Health Care Access Paper

Health Care Access Paper

Patient-centred access to health care

Global health systems depend on access. Access to health care is difficult, as shown by authors’ different interpretations. This paper proposes a conceptualization of access to health care that integrates demand and supply-side factors and enables its operationalization throughout the process of receiving care and benefiting from it.

Access conceptualization literature was synthesized. A updated conceptual framework was based on the most-cited frameworks.

Access means the chance to identify healthcare needs, seek services, reach, get, or use them, and have a need met. Accessibility has five dimensions: approachability, acceptability, availability and accommodation, affordability, and appropriateness. Access is created by five population abilities and accessibility dimensions. 1) Perception; 2) Seek; 3) Reach; 4) Pay; and 5) Engage.

This paper describes the comprehensiveness and dynamic nature of this conceptualization of access to care and identifies relevant determinants that can affect access from a multilevel perspective, including health systems, institutions, organizations, and providers as well as individual, household, community, and population factors.

Healthcare systems worldwide depend on access. Service delivery is so important that health policy literature emphasizes utilisation and access measurement. Access to health care is difficult, as authors’ interpretations show.

Access means the right to enter, use, or approach a location. Health care access is always described as the opportunity or ease with which consumers or communities can use suitable services in proportion to their requirements.

Access has many definitions. Access is often used to describe factors or characteristics influencing the initial contact or use of services, but opinions differ on what should be included and whether the focus should be on provider characteristics or care. Health services can be used by patients, according to certain authors. Most authors acknowledge that user and provider characteristics affect access, but many focus on health care resource characteristics that affect service use, acting as a mediator between production and consumption. Penchansky was among those who clearly conceptualized access as the match between provider and health service features and consumer traits and expectations. Access to health care resources is influenced by both providers and users.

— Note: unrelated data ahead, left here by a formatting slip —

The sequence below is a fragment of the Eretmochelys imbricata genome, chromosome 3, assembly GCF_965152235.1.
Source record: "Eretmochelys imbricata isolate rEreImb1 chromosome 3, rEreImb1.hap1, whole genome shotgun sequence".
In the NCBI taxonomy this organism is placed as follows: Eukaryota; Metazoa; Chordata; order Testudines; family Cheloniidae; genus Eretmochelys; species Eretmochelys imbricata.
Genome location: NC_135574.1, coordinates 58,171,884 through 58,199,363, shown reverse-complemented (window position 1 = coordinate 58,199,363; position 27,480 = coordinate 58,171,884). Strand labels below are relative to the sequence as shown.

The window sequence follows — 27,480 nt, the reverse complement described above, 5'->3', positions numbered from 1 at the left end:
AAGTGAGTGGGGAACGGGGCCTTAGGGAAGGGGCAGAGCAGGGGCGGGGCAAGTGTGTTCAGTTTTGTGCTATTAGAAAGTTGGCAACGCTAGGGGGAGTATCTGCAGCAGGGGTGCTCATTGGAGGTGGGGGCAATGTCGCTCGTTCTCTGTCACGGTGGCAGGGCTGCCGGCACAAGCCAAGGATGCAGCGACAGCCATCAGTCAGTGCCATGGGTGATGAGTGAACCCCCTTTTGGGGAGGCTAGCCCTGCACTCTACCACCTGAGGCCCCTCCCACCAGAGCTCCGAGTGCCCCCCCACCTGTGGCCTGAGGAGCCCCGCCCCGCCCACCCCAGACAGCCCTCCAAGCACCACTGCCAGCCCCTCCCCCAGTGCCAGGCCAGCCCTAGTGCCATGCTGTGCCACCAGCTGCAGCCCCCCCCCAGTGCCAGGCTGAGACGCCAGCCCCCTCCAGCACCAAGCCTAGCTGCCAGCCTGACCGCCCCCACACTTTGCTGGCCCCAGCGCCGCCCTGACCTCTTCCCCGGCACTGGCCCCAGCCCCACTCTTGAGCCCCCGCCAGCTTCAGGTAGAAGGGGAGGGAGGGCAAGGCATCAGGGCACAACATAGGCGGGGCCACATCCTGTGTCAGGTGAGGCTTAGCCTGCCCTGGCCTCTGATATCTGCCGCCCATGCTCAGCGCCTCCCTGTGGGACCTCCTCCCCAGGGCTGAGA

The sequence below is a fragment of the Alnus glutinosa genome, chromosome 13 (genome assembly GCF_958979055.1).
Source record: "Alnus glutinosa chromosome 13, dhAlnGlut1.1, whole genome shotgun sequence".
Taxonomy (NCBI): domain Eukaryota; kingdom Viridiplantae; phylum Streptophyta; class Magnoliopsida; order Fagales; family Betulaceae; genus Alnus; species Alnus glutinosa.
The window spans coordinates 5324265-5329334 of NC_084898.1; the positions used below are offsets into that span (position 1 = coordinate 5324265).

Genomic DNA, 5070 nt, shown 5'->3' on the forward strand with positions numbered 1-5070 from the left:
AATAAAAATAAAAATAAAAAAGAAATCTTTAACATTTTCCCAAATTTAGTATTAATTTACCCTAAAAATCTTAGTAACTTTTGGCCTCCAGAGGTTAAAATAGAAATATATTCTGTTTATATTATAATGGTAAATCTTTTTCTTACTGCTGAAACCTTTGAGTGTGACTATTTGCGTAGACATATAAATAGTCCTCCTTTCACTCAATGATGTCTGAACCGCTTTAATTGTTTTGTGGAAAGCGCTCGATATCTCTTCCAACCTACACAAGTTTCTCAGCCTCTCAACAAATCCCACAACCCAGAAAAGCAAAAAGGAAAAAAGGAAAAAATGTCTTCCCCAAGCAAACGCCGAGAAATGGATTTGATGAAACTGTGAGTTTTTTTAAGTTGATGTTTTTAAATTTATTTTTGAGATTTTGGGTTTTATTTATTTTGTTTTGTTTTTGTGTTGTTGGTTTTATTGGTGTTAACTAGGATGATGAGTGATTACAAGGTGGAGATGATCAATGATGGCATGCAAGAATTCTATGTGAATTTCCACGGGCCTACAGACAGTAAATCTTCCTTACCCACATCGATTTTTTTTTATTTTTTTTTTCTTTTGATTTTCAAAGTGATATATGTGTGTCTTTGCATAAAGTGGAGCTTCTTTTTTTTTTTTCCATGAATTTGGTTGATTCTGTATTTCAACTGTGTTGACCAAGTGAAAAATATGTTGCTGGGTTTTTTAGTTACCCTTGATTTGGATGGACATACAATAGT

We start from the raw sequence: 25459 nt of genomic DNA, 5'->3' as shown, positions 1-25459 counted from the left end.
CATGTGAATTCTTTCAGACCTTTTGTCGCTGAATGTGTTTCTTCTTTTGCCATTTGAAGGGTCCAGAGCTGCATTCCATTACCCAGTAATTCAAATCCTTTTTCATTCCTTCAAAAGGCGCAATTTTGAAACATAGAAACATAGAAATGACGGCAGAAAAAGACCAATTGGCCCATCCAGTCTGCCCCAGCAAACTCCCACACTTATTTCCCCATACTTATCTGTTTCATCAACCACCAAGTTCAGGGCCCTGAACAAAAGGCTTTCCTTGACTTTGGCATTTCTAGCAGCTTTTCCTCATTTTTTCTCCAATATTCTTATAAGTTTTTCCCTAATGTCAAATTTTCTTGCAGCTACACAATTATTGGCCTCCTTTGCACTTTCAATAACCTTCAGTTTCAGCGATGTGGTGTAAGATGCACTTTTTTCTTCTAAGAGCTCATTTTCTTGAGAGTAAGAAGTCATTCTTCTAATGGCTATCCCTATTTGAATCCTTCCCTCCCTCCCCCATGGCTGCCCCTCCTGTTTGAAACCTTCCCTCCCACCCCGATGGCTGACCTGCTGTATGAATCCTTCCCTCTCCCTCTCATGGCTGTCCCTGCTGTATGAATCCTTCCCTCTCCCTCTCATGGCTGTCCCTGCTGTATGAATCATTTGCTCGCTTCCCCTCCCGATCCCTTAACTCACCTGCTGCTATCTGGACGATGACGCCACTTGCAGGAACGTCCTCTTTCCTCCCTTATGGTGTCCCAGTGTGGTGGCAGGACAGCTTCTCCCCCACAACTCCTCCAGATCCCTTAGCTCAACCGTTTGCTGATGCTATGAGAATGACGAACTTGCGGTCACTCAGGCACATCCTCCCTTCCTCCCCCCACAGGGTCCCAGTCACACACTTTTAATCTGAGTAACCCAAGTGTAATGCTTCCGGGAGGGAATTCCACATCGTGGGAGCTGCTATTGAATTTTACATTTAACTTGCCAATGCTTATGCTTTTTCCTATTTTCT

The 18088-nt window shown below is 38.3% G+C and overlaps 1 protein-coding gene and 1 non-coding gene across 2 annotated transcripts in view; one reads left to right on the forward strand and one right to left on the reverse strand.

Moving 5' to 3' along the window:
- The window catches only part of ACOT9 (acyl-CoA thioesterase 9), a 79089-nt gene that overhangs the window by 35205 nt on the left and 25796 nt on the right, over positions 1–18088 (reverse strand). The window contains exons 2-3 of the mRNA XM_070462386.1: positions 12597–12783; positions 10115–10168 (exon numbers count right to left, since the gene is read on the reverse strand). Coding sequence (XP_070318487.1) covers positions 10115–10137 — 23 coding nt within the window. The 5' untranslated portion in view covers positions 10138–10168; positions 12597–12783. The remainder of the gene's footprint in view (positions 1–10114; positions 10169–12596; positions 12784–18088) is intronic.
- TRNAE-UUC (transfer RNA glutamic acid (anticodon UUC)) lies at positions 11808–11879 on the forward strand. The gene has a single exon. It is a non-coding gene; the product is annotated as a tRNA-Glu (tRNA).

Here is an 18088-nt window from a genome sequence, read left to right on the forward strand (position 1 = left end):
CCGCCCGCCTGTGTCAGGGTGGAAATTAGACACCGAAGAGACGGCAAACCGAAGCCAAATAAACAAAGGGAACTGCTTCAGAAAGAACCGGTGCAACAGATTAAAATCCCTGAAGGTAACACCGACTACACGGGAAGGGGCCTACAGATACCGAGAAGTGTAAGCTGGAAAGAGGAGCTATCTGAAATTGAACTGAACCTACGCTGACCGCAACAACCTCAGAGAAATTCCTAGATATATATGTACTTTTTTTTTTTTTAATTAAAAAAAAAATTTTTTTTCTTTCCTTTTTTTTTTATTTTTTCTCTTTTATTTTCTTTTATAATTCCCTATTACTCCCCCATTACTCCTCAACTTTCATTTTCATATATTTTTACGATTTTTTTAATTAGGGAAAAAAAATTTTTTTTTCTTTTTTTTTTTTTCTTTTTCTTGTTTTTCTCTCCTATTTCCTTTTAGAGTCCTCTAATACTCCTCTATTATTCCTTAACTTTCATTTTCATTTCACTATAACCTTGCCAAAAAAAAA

Health care access is typically characterized as need-based utilization. It can also mean care expenses, maximum consumption, or foregone utility.

Mooney believes supply and demand determine access. In this approach, access to health care is a product of supply variables, such as the location, availability, cost, and appropriateness of services, and demand factors, such as illness burden and knowledge, attitudes, skills, and self-care behaviors

This is consistent with predisposing variables to usage and enabling and health system factors. Perception of sickness and population-specific cultural, socioeconomic, and epidemiological factors predispose. Enablers include health service access. Health system factors include resources, structures, institutions, procedures, and rules for health services

Frenk defines access as people’s ability to get care. Thus, it describes a service user population’s utilization power and resistance. A theoretically appealing way to view access is as the degree of adjustment between the characteristics of the population and those of the health care resources, which reflects the differential existence either of obstacles, impediments, and difficulties or of factors that facilitate health care beneficiaries


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